Sunday, December 8, 2013

Vine vs. Instagram?

What’s better and where?

While Vine was the first video platform to boom, Instagram launched their own video capabilities just a few months after Vine came to market. Not only did Instagram’s launch of video functionality place them as a direct competitor to Vine, but they one-upped Vine by introducing 15 second video, compared to Vine’s measly 6 seconds.
One of the big questions in the social media world since Instagram video came out is, which better; Vine or Instagram? The answer to this question lies within the personal of the user. There are pros and cons to each platform and each of these pros and cons lead to the ultimate decision that the user will make. If this is a question that still bounces around in your mind, here’s a list of pros and cons to ease your mind a bit:
Why Vine?
§  A six second time limit forces a Vine user to think outside the box and be as  innovative as possible
§  Vine constantly loops the video, so if you miss something you can watch it again.
§  Twitter and Vine are linked together, so when you post something on Vine it automatically goes to your Twitter page, too.
Why Instagram?
§  Instagram has a longer recording time (15 seconds) which allows more time to film a typical TV spot.
§  The app also offers more creativity  offers more creativity with filters and editing features that enhance the display of the video.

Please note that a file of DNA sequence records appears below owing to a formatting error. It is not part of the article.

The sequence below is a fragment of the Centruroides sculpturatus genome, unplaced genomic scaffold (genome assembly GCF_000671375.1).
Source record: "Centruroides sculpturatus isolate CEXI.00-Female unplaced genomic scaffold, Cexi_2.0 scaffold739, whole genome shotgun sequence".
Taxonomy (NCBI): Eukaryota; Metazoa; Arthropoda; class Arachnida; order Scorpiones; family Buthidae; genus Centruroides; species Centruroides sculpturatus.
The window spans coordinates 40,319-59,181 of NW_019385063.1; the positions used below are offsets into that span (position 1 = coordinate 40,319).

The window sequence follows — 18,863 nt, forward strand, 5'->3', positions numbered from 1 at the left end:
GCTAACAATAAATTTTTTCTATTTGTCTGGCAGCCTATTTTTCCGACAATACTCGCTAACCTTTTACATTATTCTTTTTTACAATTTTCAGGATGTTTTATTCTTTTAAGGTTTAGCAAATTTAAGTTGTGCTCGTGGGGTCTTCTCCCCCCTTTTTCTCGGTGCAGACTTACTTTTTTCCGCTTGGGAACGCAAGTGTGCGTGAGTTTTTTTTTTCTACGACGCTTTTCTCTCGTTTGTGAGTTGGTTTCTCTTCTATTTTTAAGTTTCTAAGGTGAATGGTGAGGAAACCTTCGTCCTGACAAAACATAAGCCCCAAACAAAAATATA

§  Instagram also allows to share on not just Facebook and Twitter, but also Tumblr, Flickr and Foursquare.
Not So Good About Vine:
§  Vine lacks editing tools and style filters.
§  You can’t pull prerecorded videos from camera roll.
§  Vine’s user numbers have decreased 2.9 million to 1.35 million, a 50 percent decrease.
Troubles With Instagram:
§  Instagram doesn’t have the looping option for videos.
§  Just like Vine, Instagram doesn’t support pulling prerecorded videos from camera roll.
§  Because of the 15 second time limit, there are complaints of the video taking too long to load.
With these pros and cons in mind, a user now has a better chance of making a decision that is in line with their personal preference. Whatever the choice, with practice and proper use, you’ll become a video pro in no time!
Description in more detail:
Description in more detail
Here’s a look at some of the biggest ways the apps diverge:
Length: The biggest distinguishing factor between these two services is the amount of time they allow for clips. Instagram offers users 15 seconds to Vine’s six — two-and-a-half times the video fun. The longer time-limit is supposed to make it easier for more people to shoot videos, since you don’t have to ration your time quite as jealously as you do with Vine.
More time is not always a good thing. If you have something really fun to film, then it gives you a lot of room to run. But if the video’s boring, fifteen seconds can seem like a lifetime. (At least a waste of time.)
But asking people to take more time to watch your content means there could actually be a higher bar for what makes a good video on Instagram — or at least a lower tolerance threshold for subpar work.
Looping: Vine’s looping is one of its most unique features, tapping into the .gif-sharing culture and providing a good platform for animation. You wouldn’t want videos much longer than six seconds to play on repeat, so it makes sense that Instagram didn’t follow suit with a similar format.
Still, there’s something charming about the loop. The best Vines actually improve on their second or third rewatch, and there’s certainly a thoughtful crowd out there that takes pride in making clips that flow well from beginning to end.